More Yankees Ticket Shenanigans
In these harsh economic times, I have to wonder why the Yankees think this view is worth $85 per ticket.
They call it the "Batter's Eye View" because the seats are in the Bleachers Cafe, above the batter's eye (i.e. the background against which the hitter at the plate sees the incoming pitches).
In the old Yankee Stadium, this was a large area of old bleachers that were painted flat black, but these days, there is a cafe with tinted glass windows in that spot, and the Yankees decided to charge people for the privilege of sitting in that cafe.
These are perhaps not unlike the rooftop seats across Waveland Avenue in Chicago, behind Wrigley Field. Except in that case, the Cubs found a way to make a profit off their neighbor's real estate, and so it's no longer possible to watch every game in the Chicago Cubs schedule for free anymore.
The Yankees did them one better, and just incorporated the restaurant (and the lousy view) into the ballpark.
The Yankees, like most of the rest of MLB, have been having some trouble selling tickets, with attendance down over 100,000 from last year's pace to date. They lowered prices on some of the most expensive tickets in the house, but those were so preposterously overpriced to begin with that even some of the new prices are still ridiculous.
Wow, two seats near the dugout for only $2,500? Yeah, I guess I don't need that used car after all.
But this may be the shadiest and most ridiculous ploy yet. An email I received from the Yankees today offered a special promotion on these seats in the cafe above and behind center field, which nominally cost $125 each. The seats in the sports bar just below this are $90 each.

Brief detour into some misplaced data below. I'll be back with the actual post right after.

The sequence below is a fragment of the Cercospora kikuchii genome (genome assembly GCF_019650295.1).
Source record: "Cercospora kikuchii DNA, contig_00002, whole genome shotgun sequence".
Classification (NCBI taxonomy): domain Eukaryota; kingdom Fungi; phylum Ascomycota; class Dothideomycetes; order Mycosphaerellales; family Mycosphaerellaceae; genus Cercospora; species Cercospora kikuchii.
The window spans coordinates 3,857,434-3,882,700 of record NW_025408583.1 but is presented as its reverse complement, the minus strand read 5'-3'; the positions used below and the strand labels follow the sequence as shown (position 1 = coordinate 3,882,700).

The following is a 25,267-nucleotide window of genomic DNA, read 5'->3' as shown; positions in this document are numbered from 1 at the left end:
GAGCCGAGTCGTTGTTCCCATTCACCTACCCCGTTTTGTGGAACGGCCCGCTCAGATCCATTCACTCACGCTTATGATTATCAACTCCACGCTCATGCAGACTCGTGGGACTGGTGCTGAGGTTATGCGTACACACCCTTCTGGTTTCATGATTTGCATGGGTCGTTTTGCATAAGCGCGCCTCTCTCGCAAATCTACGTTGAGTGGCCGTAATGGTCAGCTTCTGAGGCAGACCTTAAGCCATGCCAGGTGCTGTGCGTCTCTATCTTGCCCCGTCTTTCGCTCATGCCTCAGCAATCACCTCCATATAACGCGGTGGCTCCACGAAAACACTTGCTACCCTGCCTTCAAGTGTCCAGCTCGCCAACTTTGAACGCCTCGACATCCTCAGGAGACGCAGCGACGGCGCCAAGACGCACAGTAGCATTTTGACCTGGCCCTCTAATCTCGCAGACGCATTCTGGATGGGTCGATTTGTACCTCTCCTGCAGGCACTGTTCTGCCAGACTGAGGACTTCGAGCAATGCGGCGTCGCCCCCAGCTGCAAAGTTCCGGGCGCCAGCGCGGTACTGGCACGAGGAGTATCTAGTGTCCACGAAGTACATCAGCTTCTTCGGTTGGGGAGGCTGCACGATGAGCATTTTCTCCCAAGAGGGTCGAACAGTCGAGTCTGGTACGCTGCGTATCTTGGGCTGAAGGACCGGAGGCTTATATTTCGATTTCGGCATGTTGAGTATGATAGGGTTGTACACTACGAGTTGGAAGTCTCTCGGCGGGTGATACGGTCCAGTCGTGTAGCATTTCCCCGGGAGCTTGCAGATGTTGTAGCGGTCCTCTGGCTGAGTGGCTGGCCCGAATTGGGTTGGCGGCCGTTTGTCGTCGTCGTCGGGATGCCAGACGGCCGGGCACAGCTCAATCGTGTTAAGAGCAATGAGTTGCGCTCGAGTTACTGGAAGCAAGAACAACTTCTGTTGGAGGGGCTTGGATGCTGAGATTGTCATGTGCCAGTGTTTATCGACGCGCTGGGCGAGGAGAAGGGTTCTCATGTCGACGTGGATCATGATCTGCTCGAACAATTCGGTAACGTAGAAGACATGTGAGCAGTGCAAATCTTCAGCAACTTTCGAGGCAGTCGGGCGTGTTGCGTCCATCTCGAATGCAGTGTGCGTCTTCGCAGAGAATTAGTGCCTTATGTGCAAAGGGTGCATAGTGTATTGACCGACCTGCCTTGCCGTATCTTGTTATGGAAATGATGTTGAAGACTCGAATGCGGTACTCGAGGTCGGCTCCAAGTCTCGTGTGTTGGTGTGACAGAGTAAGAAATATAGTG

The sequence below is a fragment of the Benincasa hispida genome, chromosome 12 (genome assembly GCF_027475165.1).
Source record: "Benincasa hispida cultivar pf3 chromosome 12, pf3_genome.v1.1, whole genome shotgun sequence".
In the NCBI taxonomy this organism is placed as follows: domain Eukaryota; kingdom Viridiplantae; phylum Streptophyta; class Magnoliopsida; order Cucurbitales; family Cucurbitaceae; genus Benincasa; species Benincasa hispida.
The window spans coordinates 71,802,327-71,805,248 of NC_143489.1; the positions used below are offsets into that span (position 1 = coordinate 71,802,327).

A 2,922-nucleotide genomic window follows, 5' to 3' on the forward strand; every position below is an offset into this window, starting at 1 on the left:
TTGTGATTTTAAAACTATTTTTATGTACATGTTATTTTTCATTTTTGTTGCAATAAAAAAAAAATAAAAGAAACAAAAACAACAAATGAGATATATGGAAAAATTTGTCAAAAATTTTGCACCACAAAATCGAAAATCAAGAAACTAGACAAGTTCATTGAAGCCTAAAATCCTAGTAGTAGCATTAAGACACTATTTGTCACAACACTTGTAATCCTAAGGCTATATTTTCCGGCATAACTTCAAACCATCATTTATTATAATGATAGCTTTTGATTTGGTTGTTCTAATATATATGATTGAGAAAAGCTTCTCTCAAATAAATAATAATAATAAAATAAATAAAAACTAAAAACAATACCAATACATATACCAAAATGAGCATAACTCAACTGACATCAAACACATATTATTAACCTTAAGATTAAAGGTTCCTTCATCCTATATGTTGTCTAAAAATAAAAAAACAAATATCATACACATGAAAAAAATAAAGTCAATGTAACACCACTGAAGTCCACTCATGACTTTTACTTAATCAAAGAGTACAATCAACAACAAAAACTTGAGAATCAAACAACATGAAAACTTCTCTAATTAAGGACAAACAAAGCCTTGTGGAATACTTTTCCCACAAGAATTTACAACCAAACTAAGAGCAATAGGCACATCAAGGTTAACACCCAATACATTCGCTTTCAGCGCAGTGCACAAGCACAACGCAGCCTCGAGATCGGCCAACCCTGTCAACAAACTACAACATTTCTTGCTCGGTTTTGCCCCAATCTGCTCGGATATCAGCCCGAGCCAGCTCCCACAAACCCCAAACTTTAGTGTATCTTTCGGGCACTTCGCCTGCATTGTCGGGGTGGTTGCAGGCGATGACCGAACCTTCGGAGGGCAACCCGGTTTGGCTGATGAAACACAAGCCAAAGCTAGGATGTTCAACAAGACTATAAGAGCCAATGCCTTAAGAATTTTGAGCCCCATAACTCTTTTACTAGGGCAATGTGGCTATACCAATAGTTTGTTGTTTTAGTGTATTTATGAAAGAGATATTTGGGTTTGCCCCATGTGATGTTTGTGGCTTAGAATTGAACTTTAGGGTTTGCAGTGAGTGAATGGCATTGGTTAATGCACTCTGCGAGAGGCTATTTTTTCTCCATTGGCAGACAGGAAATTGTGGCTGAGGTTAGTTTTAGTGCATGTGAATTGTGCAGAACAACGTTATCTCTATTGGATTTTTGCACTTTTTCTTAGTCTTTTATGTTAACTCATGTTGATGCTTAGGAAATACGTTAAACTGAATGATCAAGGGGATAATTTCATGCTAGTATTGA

No free food. No free drinks. Just seats. And these are about as far from the action as you can get without actually leaving the stadium.
By contrast, bleacher seats cost just $14 each, and have about the same view (unless you're stuck here).
That's right folks, for almost ten times the price of a bleacher seat, you get...shade—and air conditioning. But wait! Not ten times, not nine times, not even eight or seven times—but for a limited time only, thanks to MasterCard, you can get these seats, with their horrible view of almost everything except the center fielder's back, for just over SIX times the cost of a bleacher ticket (plus TicketMaster fees)! Yay!
The email promo offers you a $40 "discount" on the seats in the cafe for this week's games (i.e. Monday through Thursday nights), which brings them down to just over $90 per seat, with fees. All of these games start at 7:05 PM, so the shade probably isn't necessary. And, since it's supposed to be nice all week, the air conditioning probably isn't needed either.
The normal price for these seats is $125! Where else but Yankee Stadium would you be expected to shell out more than a hundred bucks for such a terrible view?
You know how department stores sometimes offer you "free" stuff to promote things, and to get you to spend money there? They'll offer, say, a watch or a pouch full of cosmetics "with a $50 value" if you spend $100.
Except the watch or the cosmetics can't actually be bought in their store or anyone else's. They're produced and packaged expressly for this promotion, so they can say it's got a value of anything they want, because you have no way to prove otherwise.
So you spend your $100.37 to get your watch "with a $50 value", but when you look at it more closely you realize that the watch is made in some sweatshop, has a cheap plastic strap, a cheap digital timepiece, and a cheap plastic fastener. And you're pretty sure you got one nicer than this from a bubble gum machine once.
Or the dollar store, you forget which.
Anyway, that's what this promo is like. If you go to the Yankees website and look at their seating and pricing page, they don't list a price for these seats. You have to check the special page for these tickets, because they're being discounted so much that their nominal value has little real meaning.
While you can buy these tickets at full price, I suspect that most of them get sold at a discount, sponsored by a different company each week, probably. They call the view "one of the most unique in the stadium" which of course is true of any seat in the stadium, strictly speaking.
Then, they jack up the price to unreasonable levels and give you a "discount" so you feel like you're getting a bargain.
On the other hand, the Cubs and the Rays offer similar seats in their parks, so maybe I'm just missing something here. Whatever it is, at those prices, I think I'll keep on missing it, thanks.
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